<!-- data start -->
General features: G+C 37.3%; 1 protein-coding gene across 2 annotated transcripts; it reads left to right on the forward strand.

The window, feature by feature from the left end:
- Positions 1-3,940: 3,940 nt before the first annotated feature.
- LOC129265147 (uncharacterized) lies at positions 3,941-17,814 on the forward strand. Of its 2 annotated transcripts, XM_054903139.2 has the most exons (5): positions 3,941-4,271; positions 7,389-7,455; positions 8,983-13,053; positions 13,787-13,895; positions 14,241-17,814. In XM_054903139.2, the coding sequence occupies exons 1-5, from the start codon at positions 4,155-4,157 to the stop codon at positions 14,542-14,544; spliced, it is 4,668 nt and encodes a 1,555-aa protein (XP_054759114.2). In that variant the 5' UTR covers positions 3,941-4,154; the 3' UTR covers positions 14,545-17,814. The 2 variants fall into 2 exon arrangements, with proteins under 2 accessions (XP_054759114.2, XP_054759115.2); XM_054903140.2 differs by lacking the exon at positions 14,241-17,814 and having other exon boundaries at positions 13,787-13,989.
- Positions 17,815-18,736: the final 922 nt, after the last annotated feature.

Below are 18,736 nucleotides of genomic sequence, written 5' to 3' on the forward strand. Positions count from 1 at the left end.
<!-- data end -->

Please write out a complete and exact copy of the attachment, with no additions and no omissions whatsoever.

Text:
General features: G+C 37.3%; 1 protein-coding gene across 2 annotated transcripts; it reads left to right on the forward strand.

The window, feature by feature from the left end:
- Positions 1-3,940: 3,940 nt before the first annotated feature.
- LOC129265147 (uncharacterized) lies at positions 3,941-17,814 on the forward strand. Of its 2 annotated transcripts, XM_054903139.2 has the most exons (5): positions 3,941-4,271; positions 7,389-7,455; positions 8,983-13,053; positions 13,787-13,895; positions 14,241-17,814. In XM_054903139.2, the coding sequence occupies exons 1-5, from the start codon at positions 4,155-4,157 to the stop codon at positions 14,542-14,544; spliced, it is 4,668 nt and encodes a 1,555-aa protein (XP_054759114.2). In that variant the 5' UTR covers positions 3,941-4,154; the 3' UTR covers positions 14,545-17,814. The 2 variants fall into 2 exon arrangements, with proteins under 2 accessions (XP_054759114.2, XP_054759115.2); XM_054903140.2 differs by lacking the exon at positions 14,241-17,814 and having other exon boundaries at positions 13,787-13,989.
- Positions 17,815-18,736: the final 922 nt, after the last annotated feature.

Below are 18,736 nucleotides of genomic sequence, written 5' to 3' on the forward strand. Positions count from 1 at the left end.